The pub at the edge of the world.
To reach The Plough and Sail you must first get to Rochford, Essex, then turn left. You will then drive through ever shrinking villages adjacent to ever growing fields under expanding skies until you finally run out of road.
To be found at the end of the road is the picture postcard hamlet of Pagglesham east end. A handful of houses randomly thrown across the landscape centred around a masterpiece in white Essex clapboard, The Plough and Sail pub.
There has been a pub here for over 300 years, sitting at the point where habitable land starts to give out to marshes and eventually the North Sea. Though the coast is not visible from the pub, there is a feeling that in days gone by this was an establishment used to helping the customs men with their enquiries.
“This is not flashy, it is not haute cuisine, but it is pub food done very well indeed.”
Today it is a popular spot for locals, day trippers from nearby urban Essex and cyclists. What brings them here apart from the prettiness of the journey is the excellence of the food. The pub is owned by another branch of the Essex Oliver family, you know the one that spawned TV chef Jamie and the food is justly renowned. This is not flashy, it is not haute cuisine, but it is pub food done very well indeed.
I recently took my mother there for our first post Covid visit. It was a swelteringly hot late summerday, and we wisely decided to sit in the garden.
Inside it was obvious that they were taking the pandemic serious, with screens protecting the bar and tables spaced and regularly disinfected. To me though this had not affected the atmosphere as much as in other places I have visited.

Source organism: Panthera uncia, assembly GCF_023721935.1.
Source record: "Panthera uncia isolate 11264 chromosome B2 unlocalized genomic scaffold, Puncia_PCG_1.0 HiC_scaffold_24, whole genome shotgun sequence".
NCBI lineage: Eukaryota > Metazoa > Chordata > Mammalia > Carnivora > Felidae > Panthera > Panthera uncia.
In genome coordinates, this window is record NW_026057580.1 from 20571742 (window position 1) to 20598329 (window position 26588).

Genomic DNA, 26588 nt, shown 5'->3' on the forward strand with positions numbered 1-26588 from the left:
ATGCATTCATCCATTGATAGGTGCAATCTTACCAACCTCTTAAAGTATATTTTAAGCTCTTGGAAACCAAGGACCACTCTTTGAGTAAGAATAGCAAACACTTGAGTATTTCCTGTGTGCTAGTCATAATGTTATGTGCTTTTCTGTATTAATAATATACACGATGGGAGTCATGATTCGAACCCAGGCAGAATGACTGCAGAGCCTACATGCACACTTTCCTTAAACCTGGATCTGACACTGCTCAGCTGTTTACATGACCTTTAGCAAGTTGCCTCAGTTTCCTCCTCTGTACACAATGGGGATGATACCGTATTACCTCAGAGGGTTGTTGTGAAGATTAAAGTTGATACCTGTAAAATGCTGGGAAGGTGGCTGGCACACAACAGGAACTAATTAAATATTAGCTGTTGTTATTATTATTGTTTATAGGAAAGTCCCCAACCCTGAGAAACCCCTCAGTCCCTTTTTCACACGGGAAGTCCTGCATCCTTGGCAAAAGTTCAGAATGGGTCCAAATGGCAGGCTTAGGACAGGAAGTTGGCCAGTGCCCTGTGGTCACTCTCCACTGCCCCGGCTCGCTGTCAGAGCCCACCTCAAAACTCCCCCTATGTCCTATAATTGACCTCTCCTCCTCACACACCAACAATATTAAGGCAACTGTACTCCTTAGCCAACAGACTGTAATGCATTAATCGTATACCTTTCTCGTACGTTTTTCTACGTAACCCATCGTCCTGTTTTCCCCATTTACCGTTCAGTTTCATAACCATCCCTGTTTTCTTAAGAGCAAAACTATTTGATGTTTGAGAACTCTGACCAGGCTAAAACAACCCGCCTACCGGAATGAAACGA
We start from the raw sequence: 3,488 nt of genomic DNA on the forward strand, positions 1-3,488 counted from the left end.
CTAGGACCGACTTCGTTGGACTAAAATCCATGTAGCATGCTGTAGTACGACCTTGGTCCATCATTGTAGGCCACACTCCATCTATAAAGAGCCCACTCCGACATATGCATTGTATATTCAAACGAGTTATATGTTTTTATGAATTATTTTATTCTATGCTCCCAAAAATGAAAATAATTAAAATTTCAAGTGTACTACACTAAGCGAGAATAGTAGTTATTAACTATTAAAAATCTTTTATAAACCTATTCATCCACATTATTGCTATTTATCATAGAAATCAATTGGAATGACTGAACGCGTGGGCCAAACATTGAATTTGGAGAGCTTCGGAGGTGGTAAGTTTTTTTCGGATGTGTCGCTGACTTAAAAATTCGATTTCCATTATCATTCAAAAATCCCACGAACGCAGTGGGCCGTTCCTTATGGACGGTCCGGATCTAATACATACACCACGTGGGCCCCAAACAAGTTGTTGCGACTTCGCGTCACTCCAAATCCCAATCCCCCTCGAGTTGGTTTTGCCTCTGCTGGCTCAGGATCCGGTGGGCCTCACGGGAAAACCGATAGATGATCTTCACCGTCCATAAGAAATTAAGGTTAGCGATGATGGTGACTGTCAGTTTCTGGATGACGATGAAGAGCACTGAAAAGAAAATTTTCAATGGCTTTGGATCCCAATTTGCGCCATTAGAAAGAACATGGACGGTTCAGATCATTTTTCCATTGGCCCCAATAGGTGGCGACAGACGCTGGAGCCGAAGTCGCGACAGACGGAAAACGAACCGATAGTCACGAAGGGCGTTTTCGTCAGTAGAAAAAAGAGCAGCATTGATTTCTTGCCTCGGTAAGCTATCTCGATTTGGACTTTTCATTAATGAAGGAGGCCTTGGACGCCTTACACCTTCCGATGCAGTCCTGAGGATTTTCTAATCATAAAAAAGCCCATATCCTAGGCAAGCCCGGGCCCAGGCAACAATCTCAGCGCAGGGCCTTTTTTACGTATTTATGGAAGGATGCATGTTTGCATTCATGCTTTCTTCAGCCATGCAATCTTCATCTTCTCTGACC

To start with we shared a portion of fried halloumi, this is something of an Essex crowd pleaser. It was particularly good, tasty without being over cooked and having the tang of freshly prepared rather than catered food.
For the mains, my mother had scampi and chips, again you could tell that the scampi had been prepared in the kitchen rather than delivered. The chips were the proper ones like you’d find at the best fish and chips shop and not the pre-sliced frozen things you get in many places.
I had decided to be healthy for my main course and ordered the seafood salad. In retrospect I doubt it was healthy, not for me or for the nearby North Sea. I should have guessed by the weight of plate, but whenever I thought I was running out of a particular fishy comestible, where it be herring, crayfish, salmon or crab, there appeared to be another seam lying just underneath.
It was delicious but left me disappointed that there was no room left for the rather excellent looking puddings. I have had them before, and they have never disappointed.
The food bill came to £35 before chancellor Rishi kicked in with his share, so would have been reasonable even without the government incentive. Driving back through the Essex countryside, I thought it was perhaps similar in its way to the food at the pub, not showy, not excessive but still rather wonderful.
Thanks for reading,